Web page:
Just sharing some fun words for your middle-of-the-week. Enjoy your day!
A cute long-haired chihuahua looking very content in his owner’s arms. Photographed on the streets of Nice.
I’ve been following the Iditarod fairly closely. As always, I’m pulling for the only female musher who regularly finishes in the top five: Aliy Zirkle. Who do you think will win? Listed in the survey are the five who were at the front of the pack as of this morning. Until next time, Good day, […]
The Los Angeles Times reports that a cougar is suspecting in killing one of the LA Zoo’s koalas earlier this month.
LA is home a famous cougar called P-22. This cat lives in Griffith Park, and it’s generally thought his diet is mostly raccoon and coyote.
But it is thought that the cat leaped over a 9-foot fence to kill a female koala named Killarney. For obvious reasons, koalas have never been cougar-food, so P-22 would have been the first of his kind to try hunting one.
There is no hard evidence that P-22 did the deed, but trail cameras revealed that he was stalking near the zoo the night before Killarney was killed.
The evidence is solely circumstantial, but the chances of coyote or bobcat getting over a 9-foot fence and carrying off a Koala are pretty remote.
This story reminds me of what happened to one of Jim Dutchers wolves that were kept in a large enclosure in the Sawtooth Mountains of Idaho. One of them spent a lot of time by herself, and one day she turned up missing. Scratch marks on a tree inside the enclosure revealed that a cougar had come in and killed the wolf, but then the rest of the pack discovered the cat and treed it, eventually chasing it off the premises. A cougar will take on one wolf but not six.
Cougars once lived over much of the the United States. Although incorrectly called “mountain lions,” they are ecologically equivalent of leopards in the Old World. They are out of the same lineage that gave us the cheetah and the jaguarundi, which is actually now classified with the cougar in the genus Puma now.
As these cats return to their native range, conflicts are bound to happen. In LA, one would have assumed that the biggest problem with this cat would have that he started carrying off dogs, but I’ve not heard of any cases of him doing that.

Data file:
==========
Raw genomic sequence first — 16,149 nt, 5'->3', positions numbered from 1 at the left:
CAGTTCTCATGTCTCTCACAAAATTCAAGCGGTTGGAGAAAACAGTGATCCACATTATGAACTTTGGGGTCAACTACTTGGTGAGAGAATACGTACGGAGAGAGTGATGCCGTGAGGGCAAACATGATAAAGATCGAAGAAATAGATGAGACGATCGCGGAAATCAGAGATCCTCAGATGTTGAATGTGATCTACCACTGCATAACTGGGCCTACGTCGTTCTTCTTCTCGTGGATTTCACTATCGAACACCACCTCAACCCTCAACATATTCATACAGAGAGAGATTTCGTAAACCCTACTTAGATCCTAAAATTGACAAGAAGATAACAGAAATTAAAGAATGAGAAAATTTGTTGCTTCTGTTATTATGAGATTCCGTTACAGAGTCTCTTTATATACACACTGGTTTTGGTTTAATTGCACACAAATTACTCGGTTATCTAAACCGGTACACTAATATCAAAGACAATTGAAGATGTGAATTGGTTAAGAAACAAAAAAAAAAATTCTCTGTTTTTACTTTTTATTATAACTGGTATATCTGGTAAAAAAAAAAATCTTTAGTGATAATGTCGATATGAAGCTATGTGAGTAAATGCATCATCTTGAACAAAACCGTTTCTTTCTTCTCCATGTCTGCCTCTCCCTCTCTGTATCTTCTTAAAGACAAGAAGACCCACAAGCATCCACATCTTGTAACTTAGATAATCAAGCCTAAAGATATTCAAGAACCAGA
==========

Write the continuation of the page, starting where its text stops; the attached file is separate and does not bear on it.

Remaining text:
But if he took out a koala, it’s very likely that he’s in need of better food sources than raccoons and coyotes.
And maybe it is time for LA’s cougar to find a new home.
Koalas now. Labradors next.
Let’s hope it doesn’t come to that situation.
I purchased a diaphragm coyote call a few months ago from MFK. I wanted to liven up the blog with some possible coyote photos and videos, and coyote hunting is one of those things I’ve always wanted to try.
It’s much harder than it looks, especially if the coyotes in your area don’t howl that much and are generally unresponsive to howls and other vocalizations.
However, I eventually did get lucky. I set up about 100 feet deeper down an Allegheny bench. I howled three times and let loose a few bitch-in-estrus whimpers.
I noticed some movement to my right. Something yellow was advancing across the bench opposite mine across a small ravine.
That’s when I knew it. I had a coyote coming in. I just got ready for him to come up from the ravine. What follows is, well, pretty hard to believe. If I didn’t have the photos and the video proof, I still wouldn’t believe it.
This is not a zoo animal. This is backwoods West Virginia, and this is a very wild Eastern coyote from a population that is as pressured as any on the East Coast.
So calm and relaxed that he stops to scratch an itch!
He paced around me for about ten minutes. He was looking for the bitch. If he started to wander off, I would just whimper a bit through the diaphragm, and he’d come back.
This is one of those moments when you realize how great it is to be alive.
Too look into those wild yet sagacious brush wolf eyes is to be taken back to a time when the only dogs were wild ones.
It was my pleasure to have had this opportunity.
I met a wild one.
And it doesn’t seem real.
I have a pit/greyhound 9 years old
She is a wonderful people dog BUT…
A Crazy Animal Aggressive Dog
Hates other animals and wants to kill them
this makes for tough dog walks
just bought a walk your dog with love harness
works great for walking but as soon as she sees another dog
she still goes nuts spinning and pulling
will a prong collar work I am concerned she will hurt herself ??
BAD RAP Blog
So I’ve tried a few 52 week projects. I’ve even tried a 365. And I’ve failed to complete them all. But what I have enjoyed is the photos I get out of them when I put the effort into it. So I’m going to be doing an unofficial 52 week project this year. I’ll be roughly using prompts from the “Creative 52″ book by Lindsay Adler as well as some “shot ideas” from Charlotte Reeves’ book “Dog Shots”. I hope to essentially plan a shot then go out and do it. I find if I don’t, I just do the same old, same old. Over and over and over and frankly it gets dull. It was OK when Summit was growing so quickly as I was basically just documenting the changes. But now that his growth has slowed down to a dull roar, I want to start capturing something a little different.
My last attempt at a 52 week project was two years ago. The prompt was Colour and I loved the shot of Coulee that I got and I wanted to try and get the same photo of Summit. It worked out perfectly.
Then seeing as we were out and about, we took some other colourful photos as well.
I’ve got a few more I still need to edit too. I’m already glad I’ve made the effort for the project. It’s nice to do something different every now and then.